During the summer in Dubai, we try to go somewhere for a couple of weeks to escape the Middle East heat and humidity. This year, we also had a friends wedding to go to in Spain so thought we’d use the opportunity to explore some parts of the country we’ve never been to.
We flew straight into Barcelona, which is definitely up there as one of my favourite European cities.It seems to be a city that has everything, great coastal climate, fantastic food and restaurant scene, stunning architecture and a real vibrant feel to it. I could definitely see myself living there, even if to just be able to buy fresh Pan Catalan everyday!
Our friends wedding was at Tamarit Castle, located about 10 minutes from the town of Tarragona, which itself is 1 hour south of Barcelona. You couldn’t pick a more picturesque venue for a wedding with the Castle, set in a small forest, overlooking the Mediterranean. For the few days we were there for the wedding we stayed in a gorgeous town close to Tarragona called Altafulla. The old quarter part of the town is full of steep, cobbled streets and as you wander down them, you get the feeling you’re in a different time, where life doesn’t run at a million miles an hour. Everything seems to happen so much more slowly, you see a few guys sat outside a cafe playing dominoes, with a couple of small shopkeepers watching on. As you keep walking downhill, passing many small tapas bars along the route, you eventually reach a stunning coastline and beautiful sandy beaches.
From the Costa Dorada we headed south to Granada, set at the foot of the Sierra Nevada mountains, in the Andalucia region. The town is probably most famous (to tourists anyway) for the Alhambra, an enormous hilltop complex consisting of, among many other spectacular sites, a Palace, church, gardens, and a surrounding fortress. If you’re in Granada it’s definitely worth seeing, even if for the spectacular views it provides over the city. It’s a tourist magnet however, so if you want to enjoy it at it lowest traffic flow, head there first thing in the morning.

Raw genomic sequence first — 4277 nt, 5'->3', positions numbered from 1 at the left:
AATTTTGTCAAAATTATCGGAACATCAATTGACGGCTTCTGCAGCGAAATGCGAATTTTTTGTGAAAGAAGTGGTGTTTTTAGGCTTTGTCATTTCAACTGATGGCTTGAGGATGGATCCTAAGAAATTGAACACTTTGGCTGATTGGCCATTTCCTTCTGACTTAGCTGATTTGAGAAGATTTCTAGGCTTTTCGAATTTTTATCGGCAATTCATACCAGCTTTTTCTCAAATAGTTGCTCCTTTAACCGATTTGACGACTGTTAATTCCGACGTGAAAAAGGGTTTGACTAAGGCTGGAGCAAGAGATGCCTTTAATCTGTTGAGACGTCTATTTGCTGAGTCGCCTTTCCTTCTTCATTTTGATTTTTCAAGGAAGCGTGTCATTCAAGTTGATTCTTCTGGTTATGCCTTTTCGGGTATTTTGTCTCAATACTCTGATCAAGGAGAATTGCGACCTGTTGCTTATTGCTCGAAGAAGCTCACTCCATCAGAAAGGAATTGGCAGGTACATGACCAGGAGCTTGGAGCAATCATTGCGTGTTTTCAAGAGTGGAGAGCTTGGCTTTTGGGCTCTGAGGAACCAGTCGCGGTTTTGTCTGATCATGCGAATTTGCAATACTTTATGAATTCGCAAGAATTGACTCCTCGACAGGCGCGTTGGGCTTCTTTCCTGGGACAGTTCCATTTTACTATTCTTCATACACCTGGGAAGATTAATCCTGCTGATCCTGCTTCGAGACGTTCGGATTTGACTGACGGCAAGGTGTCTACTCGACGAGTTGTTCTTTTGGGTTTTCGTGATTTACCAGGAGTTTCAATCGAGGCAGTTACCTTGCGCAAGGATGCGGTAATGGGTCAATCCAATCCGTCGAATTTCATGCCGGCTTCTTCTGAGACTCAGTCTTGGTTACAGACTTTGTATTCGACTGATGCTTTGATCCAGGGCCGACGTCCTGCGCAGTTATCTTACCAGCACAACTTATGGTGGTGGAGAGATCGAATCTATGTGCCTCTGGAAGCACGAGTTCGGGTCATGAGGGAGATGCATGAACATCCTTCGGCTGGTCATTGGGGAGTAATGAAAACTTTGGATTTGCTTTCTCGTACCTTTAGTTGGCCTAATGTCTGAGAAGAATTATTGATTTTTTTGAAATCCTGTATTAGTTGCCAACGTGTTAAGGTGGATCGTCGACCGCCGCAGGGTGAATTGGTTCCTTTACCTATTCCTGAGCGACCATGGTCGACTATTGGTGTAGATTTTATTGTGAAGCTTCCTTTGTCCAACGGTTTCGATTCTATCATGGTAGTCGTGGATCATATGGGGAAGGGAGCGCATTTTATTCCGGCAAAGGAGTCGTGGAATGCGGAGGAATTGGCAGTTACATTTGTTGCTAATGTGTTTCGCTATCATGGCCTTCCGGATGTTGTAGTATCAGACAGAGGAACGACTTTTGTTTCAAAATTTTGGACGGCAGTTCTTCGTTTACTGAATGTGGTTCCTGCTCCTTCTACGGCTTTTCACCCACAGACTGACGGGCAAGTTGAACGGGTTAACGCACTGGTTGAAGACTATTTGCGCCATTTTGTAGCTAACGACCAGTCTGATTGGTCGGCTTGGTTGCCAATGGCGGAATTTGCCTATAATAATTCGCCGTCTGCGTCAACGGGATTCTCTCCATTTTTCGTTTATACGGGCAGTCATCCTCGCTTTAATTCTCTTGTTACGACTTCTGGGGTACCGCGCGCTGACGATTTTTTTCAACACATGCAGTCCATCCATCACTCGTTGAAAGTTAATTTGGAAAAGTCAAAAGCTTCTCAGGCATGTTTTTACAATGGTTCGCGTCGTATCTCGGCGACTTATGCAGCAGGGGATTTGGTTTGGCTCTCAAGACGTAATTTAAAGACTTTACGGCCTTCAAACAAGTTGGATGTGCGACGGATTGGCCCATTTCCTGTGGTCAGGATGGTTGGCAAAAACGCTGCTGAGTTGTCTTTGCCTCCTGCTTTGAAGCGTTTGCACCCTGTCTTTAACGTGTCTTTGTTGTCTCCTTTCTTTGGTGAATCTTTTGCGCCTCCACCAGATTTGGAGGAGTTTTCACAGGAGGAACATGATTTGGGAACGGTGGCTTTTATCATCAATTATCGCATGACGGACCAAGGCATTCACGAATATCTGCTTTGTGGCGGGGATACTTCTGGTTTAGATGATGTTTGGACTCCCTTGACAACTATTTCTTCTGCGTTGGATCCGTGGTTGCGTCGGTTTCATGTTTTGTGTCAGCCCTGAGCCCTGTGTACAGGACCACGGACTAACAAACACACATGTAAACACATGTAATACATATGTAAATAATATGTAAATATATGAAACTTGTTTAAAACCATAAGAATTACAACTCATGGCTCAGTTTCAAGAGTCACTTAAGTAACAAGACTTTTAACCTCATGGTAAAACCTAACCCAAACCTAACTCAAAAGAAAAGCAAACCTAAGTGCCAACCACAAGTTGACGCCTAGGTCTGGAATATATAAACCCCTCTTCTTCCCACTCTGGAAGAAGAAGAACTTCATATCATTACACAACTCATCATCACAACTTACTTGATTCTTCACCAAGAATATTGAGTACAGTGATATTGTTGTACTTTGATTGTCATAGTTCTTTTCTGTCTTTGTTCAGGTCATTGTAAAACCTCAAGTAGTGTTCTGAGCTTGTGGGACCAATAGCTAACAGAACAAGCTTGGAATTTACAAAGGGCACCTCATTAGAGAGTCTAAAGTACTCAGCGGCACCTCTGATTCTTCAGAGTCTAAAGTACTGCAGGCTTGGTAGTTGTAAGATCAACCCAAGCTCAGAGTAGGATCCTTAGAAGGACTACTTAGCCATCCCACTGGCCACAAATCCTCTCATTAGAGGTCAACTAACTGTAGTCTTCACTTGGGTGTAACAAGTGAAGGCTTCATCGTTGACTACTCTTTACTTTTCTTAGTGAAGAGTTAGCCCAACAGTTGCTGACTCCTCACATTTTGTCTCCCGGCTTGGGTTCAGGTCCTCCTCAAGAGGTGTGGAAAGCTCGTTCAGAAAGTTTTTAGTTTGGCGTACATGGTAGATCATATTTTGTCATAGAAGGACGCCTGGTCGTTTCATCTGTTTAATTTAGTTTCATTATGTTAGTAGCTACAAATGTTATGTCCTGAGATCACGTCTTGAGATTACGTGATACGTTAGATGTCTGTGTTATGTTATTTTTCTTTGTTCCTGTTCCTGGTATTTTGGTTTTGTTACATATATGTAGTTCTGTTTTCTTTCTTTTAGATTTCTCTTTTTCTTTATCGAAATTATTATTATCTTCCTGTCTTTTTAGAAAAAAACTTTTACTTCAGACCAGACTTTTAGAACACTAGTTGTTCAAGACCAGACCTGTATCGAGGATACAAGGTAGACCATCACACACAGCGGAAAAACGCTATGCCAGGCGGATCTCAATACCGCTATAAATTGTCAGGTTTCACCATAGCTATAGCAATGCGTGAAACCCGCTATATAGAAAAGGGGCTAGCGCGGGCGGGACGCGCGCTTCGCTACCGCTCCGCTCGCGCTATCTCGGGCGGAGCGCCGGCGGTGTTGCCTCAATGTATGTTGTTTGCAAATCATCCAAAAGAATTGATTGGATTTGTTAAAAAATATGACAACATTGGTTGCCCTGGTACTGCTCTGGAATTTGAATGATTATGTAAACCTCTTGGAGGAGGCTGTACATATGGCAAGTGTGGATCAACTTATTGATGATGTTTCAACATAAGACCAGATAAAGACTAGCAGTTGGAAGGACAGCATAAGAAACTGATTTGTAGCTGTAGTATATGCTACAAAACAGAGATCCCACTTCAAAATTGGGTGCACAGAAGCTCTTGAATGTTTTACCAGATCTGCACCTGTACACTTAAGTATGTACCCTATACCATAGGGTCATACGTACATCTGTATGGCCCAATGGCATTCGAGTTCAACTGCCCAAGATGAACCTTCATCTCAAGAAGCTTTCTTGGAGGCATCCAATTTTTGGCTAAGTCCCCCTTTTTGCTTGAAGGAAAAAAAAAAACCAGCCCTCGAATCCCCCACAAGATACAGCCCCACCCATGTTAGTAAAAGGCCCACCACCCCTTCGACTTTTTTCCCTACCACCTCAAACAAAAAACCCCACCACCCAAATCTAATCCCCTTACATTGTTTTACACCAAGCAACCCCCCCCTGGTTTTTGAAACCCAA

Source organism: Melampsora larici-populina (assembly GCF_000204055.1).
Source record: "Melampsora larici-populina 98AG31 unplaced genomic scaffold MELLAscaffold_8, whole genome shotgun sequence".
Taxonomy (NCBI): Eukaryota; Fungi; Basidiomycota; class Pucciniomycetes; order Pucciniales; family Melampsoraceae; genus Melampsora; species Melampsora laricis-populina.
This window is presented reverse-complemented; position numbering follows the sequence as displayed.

For me, the most enjoyable aspect of Granada is the “free” Tapas rule all the bars seem to have. Walk into any bar or cafe lining the narrow pedestrian streets of Granada, order a drink, and out with it will come delicious free Tapas. Aside from just getting free food, it’s a great way to sample a lot of the flavours of Andalucia! My favourite of the many Tapas bars we tried was Taberna Granados, on Carrera de la Virgen.
After a few days in Granada we jumped on a train and headed west to Seville and spent 5 days exploring this incredible city. Set on the banks of the Rio Guadalquivir, and seemingly drenched in permanent sunshine, Seville is a city that feels like home after spending just 1 or 2 days there. It’s best seeing the city on foot, getting lost in the tiny streets that form the heart of Seville. It doesn’t matter if at some point you don’t know where you are, just keep walking and you always end up somewhere familiar. The more obvious places to visit are of course worth seeing. Alcazar is again like walking back in time – its incredible to think it has seen over a thousand years of history. For me, one of the most interesting tourist attractions was the Plaza de Toros (Bullring) of the Real Maestranza, purely because it’s a type of building or monument I have never seen before. Amazing to think it was first built well over 200 years ago and is still used today. There will be more on that in another post!
For an eating stop, I think La Chunga was my favourite of all the places we tried which serves Tapas y platos de aqui y alli! It’s a pretty small bar, just off Calle Albuera, but it is always full, has a great atmosphere and kind of goes without saying that the food (and the Vino Tinto) is awesome!
The last stop of the tour was Madrid. I’m not normally drawn to big cities but as it was kind of on the way back to Barcelona, and we had never been, we decided to spend just 2 days there. It’s obviously impossible to really appreciate such a big city in such a small amount of time, but my first impression of Madrid was it doesn’t have the same draw as many other cities of the world. Yes there are things to see, grand buildings, museums, squares to wander through and more bars and restaurants than you could ever go to, but for me it lacks the charm of somewhere like Paris for instance.
It was amazing to be back in Europe again and the places we visited in Spain were such a cultural contrast to Dubai where we live currently and even Australian cities. I think it’s made me re-appreciate how amazing some of the countries and cities in Europe are – need to start planning the next visit.